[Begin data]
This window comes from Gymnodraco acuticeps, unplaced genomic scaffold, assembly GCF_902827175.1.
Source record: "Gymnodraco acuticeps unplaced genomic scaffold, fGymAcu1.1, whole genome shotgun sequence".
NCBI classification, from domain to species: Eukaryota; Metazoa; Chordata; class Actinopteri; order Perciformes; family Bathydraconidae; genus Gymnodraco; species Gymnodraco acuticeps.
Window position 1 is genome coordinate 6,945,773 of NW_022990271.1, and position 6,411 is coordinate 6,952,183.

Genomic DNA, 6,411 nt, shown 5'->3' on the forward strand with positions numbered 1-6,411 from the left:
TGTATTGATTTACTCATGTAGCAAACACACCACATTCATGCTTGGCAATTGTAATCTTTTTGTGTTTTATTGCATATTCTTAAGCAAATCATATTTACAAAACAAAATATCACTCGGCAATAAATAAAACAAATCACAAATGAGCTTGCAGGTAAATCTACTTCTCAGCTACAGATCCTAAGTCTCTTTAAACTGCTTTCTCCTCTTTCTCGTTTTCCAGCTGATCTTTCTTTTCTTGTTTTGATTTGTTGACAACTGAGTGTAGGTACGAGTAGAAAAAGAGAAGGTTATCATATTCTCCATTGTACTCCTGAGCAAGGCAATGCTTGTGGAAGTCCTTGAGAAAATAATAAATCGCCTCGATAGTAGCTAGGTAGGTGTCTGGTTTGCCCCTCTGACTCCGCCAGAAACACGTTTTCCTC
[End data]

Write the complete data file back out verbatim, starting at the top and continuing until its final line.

This window comes from Gymnodraco acuticeps, unplaced genomic scaffold, assembly GCF_902827175.1.
Source record: "Gymnodraco acuticeps unplaced genomic scaffold, fGymAcu1.1, whole genome shotgun sequence".
NCBI classification, from domain to species: Eukaryota; Metazoa; Chordata; class Actinopteri; order Perciformes; family Bathydraconidae; genus Gymnodraco; species Gymnodraco acuticeps.
Window position 1 is genome coordinate 6,945,773 of NW_022990271.1, and position 6,411 is coordinate 6,952,183.

Genomic DNA, 6,411 nt, shown 5'->3' on the forward strand with positions numbered 1-6,411 from the left:
TGTATTGATTTACTCATGTAGCAAACACACCACATTCATGCTTGGCAATTGTAATCTTTTTGTGTTTTATTGCATATTCTTAAGCAAATCATATTTACAAAACAAAATATCACTCGGCAATAAATAAAACAAATCACAAATGAGCTTGCAGGTAAATCTACTTCTCAGCTACAGATCCTAAGTCTCTTTAAACTGCTTTCTCCTCTTTCTCGTTTTCCAGCTGATCTTTCTTTTCTTGTTTTGATTTGTTGACAACTGAGTGTAGGTACGAGTAGAAAAAGAGAAGGTTATCATATTCTCCATTGTACTCCTGAGCAAGGCAATGCTTGTGGAAGTCCTTGAGAAAATAATAAATCGCCTCGATAGTAGCTAGGTAGGTGTCTGGTTTGCCCCTCTGACTCCGCCAGAAACACGTTTTCCTC